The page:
Panel will revisit recent News Corp., Cablevision row

Capitol Hill lawmakers will weigh today whether contentious retransmission consent rules need to be reformed.

But the Senate subcommittee hearing also promises to be a reairing of grievances that led News Corp. to pull its channels from Cablevision’s systems in New York and Philadelphia for nearly two weeks last month, a blackout that left homes without cable access to World Series games.

Thomas Rutledge, chief operating officer of Cablevision, and Chase Carey, COO of News Corp., each will argue that the other has or is attempting to use the power of federal regulators to gain an unfair advantage in the way cable operators negotiate pricing for the right to carry broadcast channels.

Rutledge is expected to call for the FCC or Congress to step in to “restore balance” to retransmission consent guidelines, arguing that the present system is based on an out-of-date “perception of the video marketplace” and gives broadcasters an advantage. Among other things, he plans to underscore that current rules prohibit operators from dropping broadcast channels during sweeps periods but do not prevent stations from pulling their signals before marquee events like the World Series.

“What is clear is that the status quo is hurting consumers and must be changed now,” Rutledge plans to argue in his testimony before the Senate Subcommittee on Communications, Technology and the Internet.

He is calling for existing rules to be modified so that contracts are limited to carriage of a broadcast channel, and not an affiliated network, and that station owners not be allowed to “discriminate” among cable operators. He also will ask that the carriage terms be disclosed in a given market “so that the demands of the parties are fully understood.”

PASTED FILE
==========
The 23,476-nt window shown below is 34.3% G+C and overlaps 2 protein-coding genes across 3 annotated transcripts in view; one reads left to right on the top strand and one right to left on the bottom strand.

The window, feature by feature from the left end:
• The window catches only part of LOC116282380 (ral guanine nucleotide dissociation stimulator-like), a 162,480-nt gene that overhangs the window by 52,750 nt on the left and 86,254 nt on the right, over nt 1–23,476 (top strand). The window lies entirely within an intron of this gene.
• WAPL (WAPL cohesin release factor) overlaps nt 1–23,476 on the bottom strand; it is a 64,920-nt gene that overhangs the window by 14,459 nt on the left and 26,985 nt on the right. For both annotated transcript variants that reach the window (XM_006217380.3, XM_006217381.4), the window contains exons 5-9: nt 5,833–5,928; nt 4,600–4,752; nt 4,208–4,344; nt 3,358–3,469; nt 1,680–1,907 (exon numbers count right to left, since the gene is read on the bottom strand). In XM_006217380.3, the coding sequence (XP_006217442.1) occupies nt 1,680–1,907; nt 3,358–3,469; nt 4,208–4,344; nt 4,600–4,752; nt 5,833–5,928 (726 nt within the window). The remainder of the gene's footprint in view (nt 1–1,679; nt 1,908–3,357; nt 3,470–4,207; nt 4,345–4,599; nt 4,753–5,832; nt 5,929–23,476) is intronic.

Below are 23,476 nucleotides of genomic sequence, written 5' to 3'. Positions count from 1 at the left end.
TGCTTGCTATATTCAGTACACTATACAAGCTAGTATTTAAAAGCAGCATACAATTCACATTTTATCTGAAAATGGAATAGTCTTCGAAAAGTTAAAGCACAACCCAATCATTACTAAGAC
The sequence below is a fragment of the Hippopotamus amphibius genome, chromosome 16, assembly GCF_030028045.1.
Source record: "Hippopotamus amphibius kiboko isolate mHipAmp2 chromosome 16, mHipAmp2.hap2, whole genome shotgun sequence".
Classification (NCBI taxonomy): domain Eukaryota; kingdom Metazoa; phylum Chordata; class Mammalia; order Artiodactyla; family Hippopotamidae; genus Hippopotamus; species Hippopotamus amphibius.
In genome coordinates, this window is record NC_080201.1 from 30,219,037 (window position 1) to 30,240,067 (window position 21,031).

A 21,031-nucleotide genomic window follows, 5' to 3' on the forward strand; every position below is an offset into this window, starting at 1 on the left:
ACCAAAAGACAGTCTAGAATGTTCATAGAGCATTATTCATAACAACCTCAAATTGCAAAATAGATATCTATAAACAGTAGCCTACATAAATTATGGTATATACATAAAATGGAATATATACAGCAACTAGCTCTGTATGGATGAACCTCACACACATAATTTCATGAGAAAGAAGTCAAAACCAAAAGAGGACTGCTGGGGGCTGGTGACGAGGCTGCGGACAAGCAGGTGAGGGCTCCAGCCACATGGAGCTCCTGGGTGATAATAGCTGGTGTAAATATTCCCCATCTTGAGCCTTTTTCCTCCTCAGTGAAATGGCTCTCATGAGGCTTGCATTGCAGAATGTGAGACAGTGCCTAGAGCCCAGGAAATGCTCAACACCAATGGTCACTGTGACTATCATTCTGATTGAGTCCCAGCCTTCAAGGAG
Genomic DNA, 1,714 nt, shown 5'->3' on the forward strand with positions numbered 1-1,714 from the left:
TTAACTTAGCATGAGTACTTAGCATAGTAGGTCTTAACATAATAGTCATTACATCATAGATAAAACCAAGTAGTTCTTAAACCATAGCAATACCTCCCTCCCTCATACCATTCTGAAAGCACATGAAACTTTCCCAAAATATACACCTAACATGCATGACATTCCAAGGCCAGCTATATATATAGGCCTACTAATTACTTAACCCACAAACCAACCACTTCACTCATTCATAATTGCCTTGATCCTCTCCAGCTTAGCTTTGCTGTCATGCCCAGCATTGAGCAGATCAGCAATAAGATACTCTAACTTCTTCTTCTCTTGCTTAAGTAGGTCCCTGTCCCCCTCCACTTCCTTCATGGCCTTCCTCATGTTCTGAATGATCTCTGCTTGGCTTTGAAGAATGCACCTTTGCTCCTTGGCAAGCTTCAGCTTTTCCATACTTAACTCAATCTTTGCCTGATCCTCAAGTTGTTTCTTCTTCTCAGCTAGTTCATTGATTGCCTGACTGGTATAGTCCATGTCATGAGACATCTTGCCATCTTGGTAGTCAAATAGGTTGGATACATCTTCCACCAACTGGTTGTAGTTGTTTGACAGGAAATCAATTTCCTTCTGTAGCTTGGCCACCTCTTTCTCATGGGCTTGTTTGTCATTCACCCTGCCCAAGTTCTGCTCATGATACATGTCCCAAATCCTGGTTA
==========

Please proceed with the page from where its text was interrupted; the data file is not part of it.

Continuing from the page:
But Carey plans to deliver testimony arguing that the cable operators are intent on politicizing the process “by dragging the government into negotiations that should be settled at the bargaining table, presumably in the hope that they can get our broadcast stations for a lower rate.” In his prepared remarks, he argues that “so-called ‘reforms,’ if adopted, would clearly tip the balance of negotiations toward distributors.” He argues that “99.9% of retransmission consent deals get done without incident,” but those that have not have been the result of a few distributors “unwilling to pay fair cash value for broadcast channels.”

“If broadcasters aren’t able to negotiate on a level playing field for a fair carriage rate then we would be relegated to second-class status, and our future viability would be threatened,” he said.

According to his testimony, he will suggest that one way to protect consumers would be to require that cable operators get a “rebate, credit or decrease in their bill if channels are removed from their lineup.”

Also scheduled to testify at the hearing are Glenn Britt, chairman and CEO of Time Warner Cable; Joe Uva, CEO of Univision Communications; and Charles Segars, CEO of Ovation.

The chairman of the subcommittee, Sen. John Kerry (D-Mass.), has proposed legislation in which television signals could not be pulled until broadcasters and cable operators have gone through a process with the FCC to ensure “good faith” negotiations and that both sides consider arbitration as an option.

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